The Treasury Department wants to make it easier for taxpayers to save for retirement.
Three tax preparation software providers, TaxAct, TaxSlayer and TurboTax, will allow users to deposit their refunds this tax season directly into the government-run myRA plan, the department announced Thursday.
About 70 percent of taxpayers receive a federal refund. When users of these three software packages get a refund, they will be directed to information about the myRA and can choose to put all or some of their refund money in the account.
"Encouraging savings at tax time, when most taxpayers receive a tax refund — which for many can be the biggest check of their year — can begin to make a real difference in a family's financial situation," Bernie McKay, senior vice president of corporate affairs at Intuit, maker of TurboTax, said in a statement.
A myRA, short for my Retirment Account, has no fees and account holders can only invest in Treasurys. Savers can contribute up to $5,500 per year in after-tax dollars, or $6,500 per year for people who are age 50 or older.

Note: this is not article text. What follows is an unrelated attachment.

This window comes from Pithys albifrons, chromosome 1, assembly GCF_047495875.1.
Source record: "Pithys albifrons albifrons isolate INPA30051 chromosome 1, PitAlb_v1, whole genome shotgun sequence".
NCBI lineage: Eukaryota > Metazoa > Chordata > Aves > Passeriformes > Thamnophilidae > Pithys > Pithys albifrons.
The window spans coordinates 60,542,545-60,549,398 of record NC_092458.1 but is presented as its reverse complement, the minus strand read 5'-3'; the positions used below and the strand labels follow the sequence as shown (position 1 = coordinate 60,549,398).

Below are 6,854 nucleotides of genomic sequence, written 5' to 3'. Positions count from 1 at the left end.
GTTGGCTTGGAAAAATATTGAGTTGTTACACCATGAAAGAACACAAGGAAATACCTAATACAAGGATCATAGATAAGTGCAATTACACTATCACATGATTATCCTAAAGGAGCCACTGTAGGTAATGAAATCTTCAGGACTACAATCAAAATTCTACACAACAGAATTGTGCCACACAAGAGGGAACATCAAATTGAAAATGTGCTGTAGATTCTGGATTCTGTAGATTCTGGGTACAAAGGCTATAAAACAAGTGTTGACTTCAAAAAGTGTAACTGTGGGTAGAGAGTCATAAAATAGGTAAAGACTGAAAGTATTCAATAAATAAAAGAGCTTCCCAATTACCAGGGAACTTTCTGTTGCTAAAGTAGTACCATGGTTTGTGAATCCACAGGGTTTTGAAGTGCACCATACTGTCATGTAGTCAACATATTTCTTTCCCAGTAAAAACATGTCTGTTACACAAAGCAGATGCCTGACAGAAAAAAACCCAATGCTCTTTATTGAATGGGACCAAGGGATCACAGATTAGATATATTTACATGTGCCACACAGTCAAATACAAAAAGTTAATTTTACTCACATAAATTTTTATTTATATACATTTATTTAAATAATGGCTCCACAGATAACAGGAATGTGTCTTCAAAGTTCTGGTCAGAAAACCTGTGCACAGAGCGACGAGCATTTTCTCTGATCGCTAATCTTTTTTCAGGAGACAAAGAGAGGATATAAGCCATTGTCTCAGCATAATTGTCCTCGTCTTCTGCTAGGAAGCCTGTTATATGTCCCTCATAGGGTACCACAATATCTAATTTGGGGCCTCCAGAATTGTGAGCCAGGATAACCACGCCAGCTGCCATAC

Once account holders save $15,000 in their myRAs, they must roll them over into Roth IRAs, where contributions, investment earnings and withdrawals are tax-free.
More than 10,000 people have opened myRAs and the average contribution is around $50 per pay period since the program's nationwide launch in November 2015, according to the Treasury Department. (President Barack Obama announced the pilot program for the myRAs in his 2014 State of the Union address.)
The myRA enrollment is dwarfed by the more than 21.1 million people who have an average balance of $100,000 in traditional and Roth IRAs, according to the Employee Benefit Research Institute.